bug muscle recruitment?



In this simple model there are two muscles, the lower (muscle, -y direction) pulls a 1-kg ball against gravity and his force is correctly 9.81 N. The upper (ghost_muscle, +y direction) is simply attached to a fully constrained segment which has no mass. Its force (Ft) should be identically zero all time. However, its force is not negligible, being 0.001858616, which is way above numerical noise.


[li]switching off the reaction of ghost_driver makes the ghost_muscle force go to zero (= 3.679053e-038 numerical noise)[/li][li]changing muscle recruitment criterion type or polynomial exponent changes the output force of this muscle[/li][li]changing the mass of the ghost_segment has no effect on this[/li][li]switching off the gravity has no effect on this[/li][li]force direction of ghost_muscle has no effect[/li][/ul]

Is there a flaw in this model or is this a bug in the muscle recruitment solver?

Using AnyBody version : 7. 2. 0. 6089 (64-bit version) Build : 17590.43440 (beta)

Tried as well with AnyBody version : 7. 1. 2. 6044 (64-bit version) Build : 17695.40860

Best regards,



Hi Marco,

Sorry for the slow reply,

The short answer is that is not a bug, it can be explained by that the polynomial muscle criteria is more demanding on the numerics than a linear criterium, for muscles with very low activations. For any practical model this is not be a problem.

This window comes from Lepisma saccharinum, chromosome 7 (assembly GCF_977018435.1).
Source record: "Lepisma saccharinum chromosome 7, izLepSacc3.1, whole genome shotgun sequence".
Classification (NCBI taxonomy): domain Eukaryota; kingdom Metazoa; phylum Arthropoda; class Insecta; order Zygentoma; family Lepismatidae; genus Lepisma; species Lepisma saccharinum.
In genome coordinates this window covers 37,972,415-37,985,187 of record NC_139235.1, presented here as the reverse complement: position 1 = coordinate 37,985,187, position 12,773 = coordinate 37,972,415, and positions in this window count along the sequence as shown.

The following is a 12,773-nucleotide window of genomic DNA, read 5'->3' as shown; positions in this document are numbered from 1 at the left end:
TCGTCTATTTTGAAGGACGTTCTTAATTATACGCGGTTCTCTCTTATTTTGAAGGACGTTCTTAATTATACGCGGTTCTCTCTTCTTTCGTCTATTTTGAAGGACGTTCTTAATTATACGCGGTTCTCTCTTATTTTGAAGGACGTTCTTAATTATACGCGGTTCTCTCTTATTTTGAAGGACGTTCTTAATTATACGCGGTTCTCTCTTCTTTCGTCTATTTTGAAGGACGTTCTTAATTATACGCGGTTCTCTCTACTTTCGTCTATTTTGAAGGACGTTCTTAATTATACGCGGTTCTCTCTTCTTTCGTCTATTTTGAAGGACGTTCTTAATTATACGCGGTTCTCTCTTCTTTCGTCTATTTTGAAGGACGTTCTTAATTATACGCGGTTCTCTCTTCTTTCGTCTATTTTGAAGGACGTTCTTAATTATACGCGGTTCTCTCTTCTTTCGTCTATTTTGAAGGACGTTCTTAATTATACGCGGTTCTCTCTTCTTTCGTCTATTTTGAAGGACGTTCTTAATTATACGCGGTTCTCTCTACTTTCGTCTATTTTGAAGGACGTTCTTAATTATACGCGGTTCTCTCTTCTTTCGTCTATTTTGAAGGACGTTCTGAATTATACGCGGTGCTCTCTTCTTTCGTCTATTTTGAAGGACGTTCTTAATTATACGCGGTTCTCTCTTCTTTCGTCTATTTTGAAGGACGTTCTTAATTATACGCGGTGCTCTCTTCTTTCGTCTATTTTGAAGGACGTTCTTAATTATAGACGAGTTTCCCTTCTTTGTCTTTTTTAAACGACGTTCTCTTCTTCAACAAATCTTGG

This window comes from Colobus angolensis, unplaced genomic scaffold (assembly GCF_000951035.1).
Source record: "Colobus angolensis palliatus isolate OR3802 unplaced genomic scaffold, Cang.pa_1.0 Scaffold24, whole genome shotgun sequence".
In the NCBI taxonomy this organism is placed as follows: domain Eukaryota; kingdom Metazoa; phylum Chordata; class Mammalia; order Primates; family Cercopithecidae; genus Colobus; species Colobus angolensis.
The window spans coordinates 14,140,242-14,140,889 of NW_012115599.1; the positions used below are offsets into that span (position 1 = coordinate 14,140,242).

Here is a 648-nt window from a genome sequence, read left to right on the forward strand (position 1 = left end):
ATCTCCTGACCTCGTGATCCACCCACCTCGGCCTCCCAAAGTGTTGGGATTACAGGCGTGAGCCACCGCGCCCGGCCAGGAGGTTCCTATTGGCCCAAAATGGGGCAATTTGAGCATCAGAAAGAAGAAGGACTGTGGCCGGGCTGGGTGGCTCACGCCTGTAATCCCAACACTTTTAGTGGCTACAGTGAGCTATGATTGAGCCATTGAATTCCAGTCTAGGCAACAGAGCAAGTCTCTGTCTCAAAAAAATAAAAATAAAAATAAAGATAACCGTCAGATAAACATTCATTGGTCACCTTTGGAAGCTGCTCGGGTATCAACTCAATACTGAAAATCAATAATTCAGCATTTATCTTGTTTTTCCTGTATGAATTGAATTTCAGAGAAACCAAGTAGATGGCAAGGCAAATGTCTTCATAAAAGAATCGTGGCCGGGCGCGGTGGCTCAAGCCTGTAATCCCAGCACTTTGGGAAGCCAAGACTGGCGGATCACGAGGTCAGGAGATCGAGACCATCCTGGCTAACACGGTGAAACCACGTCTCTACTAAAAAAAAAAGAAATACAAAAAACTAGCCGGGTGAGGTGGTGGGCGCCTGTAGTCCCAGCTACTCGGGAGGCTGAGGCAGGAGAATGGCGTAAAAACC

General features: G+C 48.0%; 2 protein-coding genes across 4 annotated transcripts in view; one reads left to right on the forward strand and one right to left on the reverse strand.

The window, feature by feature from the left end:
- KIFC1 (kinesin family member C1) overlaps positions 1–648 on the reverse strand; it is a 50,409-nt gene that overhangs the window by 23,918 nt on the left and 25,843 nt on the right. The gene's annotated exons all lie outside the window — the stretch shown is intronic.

In this particular problem the ghost muscle is supposed to do nothing, but it has a relative high strength. This means the accuracy in the solver is at test because this muscle (with very low activation) is in the objective function with a power of 3. If you try with higher power you will see the error getting bigger supporting this explanation, this is also why we have limited the power to a maximum 5.

If you change the solver to minmax strict the error will be very low. I have made an issue in our system, we will take a closer look at the solver being used for the polynomial criteria to see if there are settings which can be improved, to allow a better accuracy for this type of problems, but it is clear that numerics is more demanding and it is not certain it is possible to do any better, it is a balance between accuracy, convergence ability and speed.

Hope it makes sense, please ask again if you have further questions.

Best regards

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